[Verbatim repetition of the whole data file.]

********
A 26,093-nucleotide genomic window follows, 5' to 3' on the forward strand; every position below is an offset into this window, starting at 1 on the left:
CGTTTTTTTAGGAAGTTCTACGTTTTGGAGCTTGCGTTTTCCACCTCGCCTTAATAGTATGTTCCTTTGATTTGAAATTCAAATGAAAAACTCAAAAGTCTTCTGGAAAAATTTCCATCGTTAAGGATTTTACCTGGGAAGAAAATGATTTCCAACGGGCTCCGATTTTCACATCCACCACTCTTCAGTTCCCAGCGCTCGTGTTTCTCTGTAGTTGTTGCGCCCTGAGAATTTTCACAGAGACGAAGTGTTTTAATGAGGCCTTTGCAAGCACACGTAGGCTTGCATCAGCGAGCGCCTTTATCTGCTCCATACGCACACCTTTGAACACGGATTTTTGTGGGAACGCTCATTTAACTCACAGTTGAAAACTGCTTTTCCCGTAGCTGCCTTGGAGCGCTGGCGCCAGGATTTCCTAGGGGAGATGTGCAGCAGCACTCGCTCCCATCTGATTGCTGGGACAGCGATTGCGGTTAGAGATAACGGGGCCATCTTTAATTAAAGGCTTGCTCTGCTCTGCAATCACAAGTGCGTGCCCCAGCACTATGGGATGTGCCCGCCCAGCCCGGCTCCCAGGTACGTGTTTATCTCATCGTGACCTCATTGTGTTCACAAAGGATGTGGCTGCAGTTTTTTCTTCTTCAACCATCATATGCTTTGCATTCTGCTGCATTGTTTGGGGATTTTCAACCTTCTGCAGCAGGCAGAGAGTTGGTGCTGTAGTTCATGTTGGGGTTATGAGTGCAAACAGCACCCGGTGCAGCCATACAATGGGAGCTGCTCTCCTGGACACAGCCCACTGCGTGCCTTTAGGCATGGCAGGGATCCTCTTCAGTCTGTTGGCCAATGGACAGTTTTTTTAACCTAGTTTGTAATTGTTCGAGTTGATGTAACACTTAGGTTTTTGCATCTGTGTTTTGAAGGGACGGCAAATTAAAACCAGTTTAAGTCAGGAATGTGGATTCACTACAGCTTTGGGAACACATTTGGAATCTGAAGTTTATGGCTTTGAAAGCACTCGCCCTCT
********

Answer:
A 26,093-nucleotide genomic window follows, 5' to 3' on the forward strand; every position below is an offset into this window, starting at 1 on the left:
CGTTTTTTTAGGAAGTTCTACGTTTTGGAGCTTGCGTTTTCCACCTCGCCTTAATAGTATGTTCCTTTGATTTGAAATTCAAATGAAAAACTCAAAAGTCTTCTGGAAAAATTTCCATCGTTAAGGATTTTACCTGGGAAGAAAATGATTTCCAACGGGCTCCGATTTTCACATCCACCACTCTTCAGTTCCCAGCGCTCGTGTTTCTCTGTAGTTGTTGCGCCCTGAGAATTTTCACAGAGACGAAGTGTTTTAATGAGGCCTTTGCAAGCACACGTAGGCTTGCATCAGCGAGCGCCTTTATCTGCTCCATACGCACACCTTTGAACACGGATTTTTGTGGGAACGCTCATTTAACTCACAGTTGAAAACTGCTTTTCCCGTAGCTGCCTTGGAGCGCTGGCGCCAGGATTTCCTAGGGGAGATGTGCAGCAGCACTCGCTCCCATCTGATTGCTGGGACAGCGATTGCGGTTAGAGATAACGGGGCCATCTTTAATTAAAGGCTTGCTCTGCTCTGCAATCACAAGTGCGTGCCCCAGCACTATGGGATGTGCCCGCCCAGCCCGGCTCCCAGGTACGTGTTTATCTCATCGTGACCTCATTGTGTTCACAAAGGATGTGGCTGCAGTTTTTTCTTCTTCAACCATCATATGCTTTGCATTCTGCTGCATTGTTTGGGGATTTTCAACCTTCTGCAGCAGGCAGAGAGTTGGTGCTGTAGTTCATGTTGGGGTTATGAGTGCAAACAGCACCCGGTGCAGCCATACAATGGGAGCTGCTCTCCTGGACACAGCCCACTGCGTGCCTTTAGGCATGGCAGGGATCCTCTTCAGTCTGTTGGCCAATGGACAGTTTTTTTAACCTAGTTTGTAATTGTTCGAGTTGATGTAACACTTAGGTTTTTGCATCTGTGTTTTGAAGGGACGGCAAATTAAAACCAGTTTAAGTCAGGAATGTGGATTCACTACAGCTTTGGGAACACATTTGGAATCTGAAGTTTATGGCTTTGAAAGCACTCGCCCTCT